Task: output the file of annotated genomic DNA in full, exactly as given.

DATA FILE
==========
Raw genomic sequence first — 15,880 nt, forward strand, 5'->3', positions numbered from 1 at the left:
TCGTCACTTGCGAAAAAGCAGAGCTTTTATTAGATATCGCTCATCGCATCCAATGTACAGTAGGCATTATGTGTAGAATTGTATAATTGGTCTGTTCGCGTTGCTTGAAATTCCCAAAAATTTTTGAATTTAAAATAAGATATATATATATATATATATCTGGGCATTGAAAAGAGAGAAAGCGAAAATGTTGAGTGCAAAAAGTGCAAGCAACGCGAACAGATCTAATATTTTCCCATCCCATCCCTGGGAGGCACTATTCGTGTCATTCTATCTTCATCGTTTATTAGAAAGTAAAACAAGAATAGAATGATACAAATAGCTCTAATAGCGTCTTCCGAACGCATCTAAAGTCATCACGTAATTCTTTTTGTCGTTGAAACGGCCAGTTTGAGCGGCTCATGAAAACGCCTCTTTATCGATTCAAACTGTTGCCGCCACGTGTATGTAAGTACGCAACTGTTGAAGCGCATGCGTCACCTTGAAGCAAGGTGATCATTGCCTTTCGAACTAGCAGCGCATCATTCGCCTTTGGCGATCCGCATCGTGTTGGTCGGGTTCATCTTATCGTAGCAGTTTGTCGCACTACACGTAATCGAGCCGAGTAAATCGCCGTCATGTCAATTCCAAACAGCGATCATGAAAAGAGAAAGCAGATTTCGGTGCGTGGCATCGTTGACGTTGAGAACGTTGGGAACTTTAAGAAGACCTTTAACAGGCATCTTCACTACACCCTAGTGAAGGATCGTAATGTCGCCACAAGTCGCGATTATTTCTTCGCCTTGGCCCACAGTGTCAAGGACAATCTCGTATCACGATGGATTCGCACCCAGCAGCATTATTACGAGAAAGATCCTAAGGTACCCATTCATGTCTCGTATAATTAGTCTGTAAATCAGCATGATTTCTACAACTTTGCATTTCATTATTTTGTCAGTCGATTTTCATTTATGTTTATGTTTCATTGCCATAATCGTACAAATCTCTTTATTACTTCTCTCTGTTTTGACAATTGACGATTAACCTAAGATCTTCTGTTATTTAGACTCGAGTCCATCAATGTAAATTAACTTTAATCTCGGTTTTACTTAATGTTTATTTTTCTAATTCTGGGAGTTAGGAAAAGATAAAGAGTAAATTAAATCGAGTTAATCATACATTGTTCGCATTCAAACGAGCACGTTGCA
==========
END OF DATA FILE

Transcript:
Raw genomic sequence first — 15,880 nt, forward strand, 5'->3', positions numbered from 1 at the left:
TCGTCACTTGCGAAAAAGCAGAGCTTTTATTAGATATCGCTCATCGCATCCAATGTACAGTAGGCATTATGTGTAGAATTGTATAATTGGTCTGTTCGCGTTGCTTGAAATTCCCAAAAATTTTTGAATTTAAAATAAGATATATATATATATATATATCTGGGCATTGAAAAGAGAGAAAGCGAAAATGTTGAGTGCAAAAAGTGCAAGCAACGCGAACAGATCTAATATTTTCCCATCCCATCCCTGGGAGGCACTATTCGTGTCATTCTATCTTCATCGTTTATTAGAAAGTAAAACAAGAATAGAATGATACAAATAGCTCTAATAGCGTCTTCCGAACGCATCTAAAGTCATCACGTAATTCTTTTTGTCGTTGAAACGGCCAGTTTGAGCGGCTCATGAAAACGCCTCTTTATCGATTCAAACTGTTGCCGCCACGTGTATGTAAGTACGCAACTGTTGAAGCGCATGCGTCACCTTGAAGCAAGGTGATCATTGCCTTTCGAACTAGCAGCGCATCATTCGCCTTTGGCGATCCGCATCGTGTTGGTCGGGTTCATCTTATCGTAGCAGTTTGTCGCACTACACGTAATCGAGCCGAGTAAATCGCCGTCATGTCAATTCCAAACAGCGATCATGAAAAGAGAAAGCAGATTTCGGTGCGTGGCATCGTTGACGTTGAGAACGTTGGGAACTTTAAGAAGACCTTTAACAGGCATCTTCACTACACCCTAGTGAAGGATCGTAATGTCGCCACAAGTCGCGATTATTTCTTCGCCTTGGCCCACAGTGTCAAGGACAATCTCGTATCACGATGGATTCGCACCCAGCAGCATTATTACGAGAAAGATCCTAAGGTACCCATTCATGTCTCGTATAATTAGTCTGTAAATCAGCATGATTTCTACAACTTTGCATTTCATTATTTTGTCAGTCGATTTTCATTTATGTTTATGTTTCATTGCCATAATCGTACAAATCTCTTTATTACTTCTCTCTGTTTTGACAATTGACGATTAACCTAAGATCTTCTGTTATTTAGACTCGAGTCCATCAATGTAAATTAACTTTAATCTCGGTTTTACTTAATGTTTATTTTTCTAATTCTGGGAGTTAGGAAAAGATAAAGAGTAAATTAAATCGAGTTAATCATACATTGTTCGCATTCAAACGAGCACGTTGCA